For patients with acute ischemic stroke and large-vessel occlusion in the anterior circulation, a new contact-aspiration system and a standard stent-retriever approach for first-line mechanical thrombectomy have similar efficacy and safety, according to results of the French ASTER trial, published in JAMA online August 1.
“This is the first large, independent randomized-controlled trial focusing on ADAPT (Interest of Direct Aspiration First Pass Technique), a new strategy for removing the clot in acute stroke by an aspiration catheter,” lead author Dr. Bertrand Lapergue, from Foch Hospital, University Versailles Saint-Quentin en Yvelines, Suresnes, France, told Reuters Health by email.
“The ASTER trial shows no statistical difference between aspiration and stent retriever as a front-line thrombectomy approach with similar efficacy and safety endpoints,” Dr. Lapergue said.
The ASTER trial, conducted in eight comprehensive stroke centers in France, was a prospective, open-label study comparing mechanical thrombectomy using the contact-aspiration technique with the standard stent-retriever technique for first-line endovascular revascularization. In all, 381 patients (mean age, 70; 46 percent women) with acute ischemic stroke and large-vessel occlusion were randomized.
The study was partly funded by Penumbra (Alameda, California), maker of the contact-aspiration system.
Successful revascularization, defined as a modified thrombolysis in cerebral infarction score of 2b or 3, was achieved in 85 percent of patients in the contact-aspiration group and 83 percent of patients in the stent-retriever group, a statistically nonsignificant difference.
No marked between-groups differences were found in the clinical efficacy outcomes of change in the National Institutes of Health Stroke Scale (NIHSS) score at 24 hours, change in the modified Rankin Scale (mRS) score at 90 days, or procedure-related adverse events.
The authors note in their report that the trial had “very few restrictive inclusion criteria in keeping with clinical situations.” They conclude that first-line contact aspiration was not superior to first-line stent retriever in achieving successful revascularization at the end of the endovascular procedure.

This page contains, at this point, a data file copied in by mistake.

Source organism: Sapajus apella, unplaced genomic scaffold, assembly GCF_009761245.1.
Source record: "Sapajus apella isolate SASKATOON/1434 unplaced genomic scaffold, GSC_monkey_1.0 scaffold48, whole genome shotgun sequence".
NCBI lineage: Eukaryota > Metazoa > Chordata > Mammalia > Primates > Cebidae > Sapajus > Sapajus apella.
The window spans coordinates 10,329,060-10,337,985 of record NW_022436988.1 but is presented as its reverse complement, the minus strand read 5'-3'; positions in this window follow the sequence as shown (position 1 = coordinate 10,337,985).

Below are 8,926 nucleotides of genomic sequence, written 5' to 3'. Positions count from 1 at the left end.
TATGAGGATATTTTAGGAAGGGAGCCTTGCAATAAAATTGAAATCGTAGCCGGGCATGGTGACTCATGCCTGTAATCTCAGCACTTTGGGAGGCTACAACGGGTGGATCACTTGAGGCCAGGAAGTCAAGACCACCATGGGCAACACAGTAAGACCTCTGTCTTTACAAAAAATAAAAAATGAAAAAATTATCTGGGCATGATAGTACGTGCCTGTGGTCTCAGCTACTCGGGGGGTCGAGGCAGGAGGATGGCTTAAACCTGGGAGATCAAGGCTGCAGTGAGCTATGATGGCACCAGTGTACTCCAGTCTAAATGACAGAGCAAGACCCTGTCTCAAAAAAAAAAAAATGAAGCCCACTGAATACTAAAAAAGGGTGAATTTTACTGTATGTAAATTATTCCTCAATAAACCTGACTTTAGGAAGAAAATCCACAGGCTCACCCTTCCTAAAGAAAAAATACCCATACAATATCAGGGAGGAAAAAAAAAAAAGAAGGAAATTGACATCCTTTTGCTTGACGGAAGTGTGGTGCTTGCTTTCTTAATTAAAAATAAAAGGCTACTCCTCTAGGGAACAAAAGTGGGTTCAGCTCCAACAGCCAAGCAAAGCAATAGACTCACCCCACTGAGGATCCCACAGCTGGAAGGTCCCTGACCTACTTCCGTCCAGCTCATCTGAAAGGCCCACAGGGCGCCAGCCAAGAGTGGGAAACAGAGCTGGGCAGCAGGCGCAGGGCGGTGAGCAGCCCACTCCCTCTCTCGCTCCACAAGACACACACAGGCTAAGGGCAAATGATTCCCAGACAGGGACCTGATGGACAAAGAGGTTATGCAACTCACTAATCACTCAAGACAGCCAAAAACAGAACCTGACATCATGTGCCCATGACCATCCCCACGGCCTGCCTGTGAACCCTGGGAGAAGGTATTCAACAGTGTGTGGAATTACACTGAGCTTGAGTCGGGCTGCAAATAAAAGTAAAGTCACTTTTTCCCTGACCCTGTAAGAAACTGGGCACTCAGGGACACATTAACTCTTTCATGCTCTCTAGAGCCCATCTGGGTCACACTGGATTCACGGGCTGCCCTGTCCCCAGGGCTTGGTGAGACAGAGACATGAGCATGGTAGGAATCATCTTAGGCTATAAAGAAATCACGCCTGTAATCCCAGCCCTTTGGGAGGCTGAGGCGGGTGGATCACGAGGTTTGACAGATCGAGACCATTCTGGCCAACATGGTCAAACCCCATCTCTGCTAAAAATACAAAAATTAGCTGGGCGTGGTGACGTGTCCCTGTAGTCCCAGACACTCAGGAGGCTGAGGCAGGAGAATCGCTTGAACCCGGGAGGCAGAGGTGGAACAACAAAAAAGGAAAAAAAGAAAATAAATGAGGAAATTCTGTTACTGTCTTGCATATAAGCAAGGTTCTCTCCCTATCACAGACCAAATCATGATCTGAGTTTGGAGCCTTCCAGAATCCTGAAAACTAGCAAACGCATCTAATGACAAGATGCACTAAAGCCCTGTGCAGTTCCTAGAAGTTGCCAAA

“The hypothesis of this trial,” they point out, “was that use of first-line contact aspiration would increase the rate of successful revascularization by 15 percent compared with a first-line stent retriever (superiority design).” Therefore, they note, the study “was not designed to claim equivalence or non-inferiority of these strategies” and that “although the contact aspiration group did not achieve a 15 percent increase in successful revascularization, a smaller yet potentially clinically significant difference in revascularization rate cannot be fully excluded.”
In an email to Reuters Health, Dr. Lapergue added, “The standard procedure of mechanical thrombectomy in stroke is the stent retriever, which has been proved across six large randomized-controlled trials. For the first time, a large trial compared contact aspiration and stent retriever. Contact aspiration appears as an alternative strategy for removing the clot.” Dr. Lapergue noted that further research will need to identify the best technique to use, given the patient’s characteristics and the clot location, for improving clinical outcomes. He also highlighted the need to assess the value of combining the two strategies (contact aspiration plus stent retriever), a matter that the forthcoming ASTER2 trial will address.